March 2017 Auction Ends Thursday, March 30th, 5pm Pacific
1843 Force Declaration of Independence from the original copper plate by William Stone, one of the earliest copies of the Declaration of Independence. In 1823, Congress authorized the production of facsimile copies of the Declaration of Independence for two reasons: the original was deteriorating rapidly and many of the aging original Signers sought copies. John Quincy Adams, then Secretary of State, oversaw the project and commissioned noted engraver William J. Stone to reproduce the document. Stone used a new Wet-Ink transfer process to create a copper plate from which facsimile copies were made. By wetting the original document, some of the original ink was transferred to the copperplate, which was then used for printing. Stone printed 201 copies on vellum, keeping one copy for himself (now residing in the Smithsonian) and distributing other copies to Thomas Jefferson, President James Monroe, members of Congress, surviving original Signers, various colleges and universities, and others. Of the original 201 copies, only 31 examples are currently known to exist, 19 of which are permanently housed in museums.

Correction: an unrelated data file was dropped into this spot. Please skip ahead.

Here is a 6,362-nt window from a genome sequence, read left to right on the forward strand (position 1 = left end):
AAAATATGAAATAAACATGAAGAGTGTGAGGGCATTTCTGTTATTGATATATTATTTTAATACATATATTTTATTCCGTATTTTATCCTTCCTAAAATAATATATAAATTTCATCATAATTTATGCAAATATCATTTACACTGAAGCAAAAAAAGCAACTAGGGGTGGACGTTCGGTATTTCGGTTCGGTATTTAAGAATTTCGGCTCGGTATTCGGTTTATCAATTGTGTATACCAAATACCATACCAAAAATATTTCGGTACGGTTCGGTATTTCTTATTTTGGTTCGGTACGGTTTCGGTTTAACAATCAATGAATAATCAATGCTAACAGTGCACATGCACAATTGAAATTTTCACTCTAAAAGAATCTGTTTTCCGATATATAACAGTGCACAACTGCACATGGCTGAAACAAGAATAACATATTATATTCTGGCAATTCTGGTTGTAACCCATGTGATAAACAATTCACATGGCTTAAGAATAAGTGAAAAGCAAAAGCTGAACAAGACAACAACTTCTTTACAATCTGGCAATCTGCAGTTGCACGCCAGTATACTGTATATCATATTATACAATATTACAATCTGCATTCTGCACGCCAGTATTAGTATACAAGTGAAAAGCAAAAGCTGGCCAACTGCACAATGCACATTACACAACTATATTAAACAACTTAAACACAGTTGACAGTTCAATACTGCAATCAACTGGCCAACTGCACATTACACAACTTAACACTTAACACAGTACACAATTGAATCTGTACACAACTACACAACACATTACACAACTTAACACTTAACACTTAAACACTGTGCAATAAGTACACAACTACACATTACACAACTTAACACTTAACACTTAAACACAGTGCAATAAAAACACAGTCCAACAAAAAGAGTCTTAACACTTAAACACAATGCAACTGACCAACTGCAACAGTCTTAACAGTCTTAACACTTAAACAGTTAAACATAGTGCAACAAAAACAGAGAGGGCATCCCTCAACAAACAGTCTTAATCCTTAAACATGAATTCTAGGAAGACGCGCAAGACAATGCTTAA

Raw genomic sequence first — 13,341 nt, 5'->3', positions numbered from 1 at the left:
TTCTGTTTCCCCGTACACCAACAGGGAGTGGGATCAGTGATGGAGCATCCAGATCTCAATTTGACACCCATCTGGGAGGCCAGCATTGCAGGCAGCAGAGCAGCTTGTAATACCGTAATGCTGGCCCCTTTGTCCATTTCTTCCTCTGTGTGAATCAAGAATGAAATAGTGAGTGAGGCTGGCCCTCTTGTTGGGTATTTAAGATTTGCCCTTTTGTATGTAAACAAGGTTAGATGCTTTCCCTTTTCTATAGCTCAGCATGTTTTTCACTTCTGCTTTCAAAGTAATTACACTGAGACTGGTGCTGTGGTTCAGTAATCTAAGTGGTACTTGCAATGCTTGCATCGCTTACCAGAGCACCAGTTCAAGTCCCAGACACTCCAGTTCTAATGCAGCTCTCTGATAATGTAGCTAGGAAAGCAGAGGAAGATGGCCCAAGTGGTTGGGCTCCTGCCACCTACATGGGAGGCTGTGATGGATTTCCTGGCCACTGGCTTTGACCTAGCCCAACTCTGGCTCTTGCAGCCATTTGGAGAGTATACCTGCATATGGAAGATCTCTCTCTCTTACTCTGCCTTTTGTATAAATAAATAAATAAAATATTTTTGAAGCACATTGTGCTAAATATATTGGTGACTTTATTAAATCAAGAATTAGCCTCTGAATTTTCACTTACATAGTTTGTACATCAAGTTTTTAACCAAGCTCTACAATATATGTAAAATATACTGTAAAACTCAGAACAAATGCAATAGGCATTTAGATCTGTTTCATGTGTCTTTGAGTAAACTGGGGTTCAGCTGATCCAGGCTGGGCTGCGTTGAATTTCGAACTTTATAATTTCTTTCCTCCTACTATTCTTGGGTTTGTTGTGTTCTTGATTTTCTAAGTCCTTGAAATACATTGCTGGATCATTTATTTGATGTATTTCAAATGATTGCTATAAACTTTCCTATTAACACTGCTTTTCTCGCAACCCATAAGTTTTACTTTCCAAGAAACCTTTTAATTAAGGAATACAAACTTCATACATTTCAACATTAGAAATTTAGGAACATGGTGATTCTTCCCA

In 1843, Peter Force used the original Stone copperplate to print additional copies of the Declaration of Independence on rice paper for inclusion in his book, ''American Archives''. Congress authorized up to 1,500 copies of the book to be printed, and while the actual number of copies printed is unknown, it's generally estimated at 500; it is the oldest Declaration apart from the original and the Stone copies. Declaration measures approximately 25.25'' x 29.5'', folded for its original purpose of inclusion in Force's book. A near fine copy - perhaps the best we've seen - with just three small spots of archival tape repair to verso. The rice paper is still supple with virtually no toning.
1843 Force Declaration of Independence From Original Copper Plate -- Near Fine Condition
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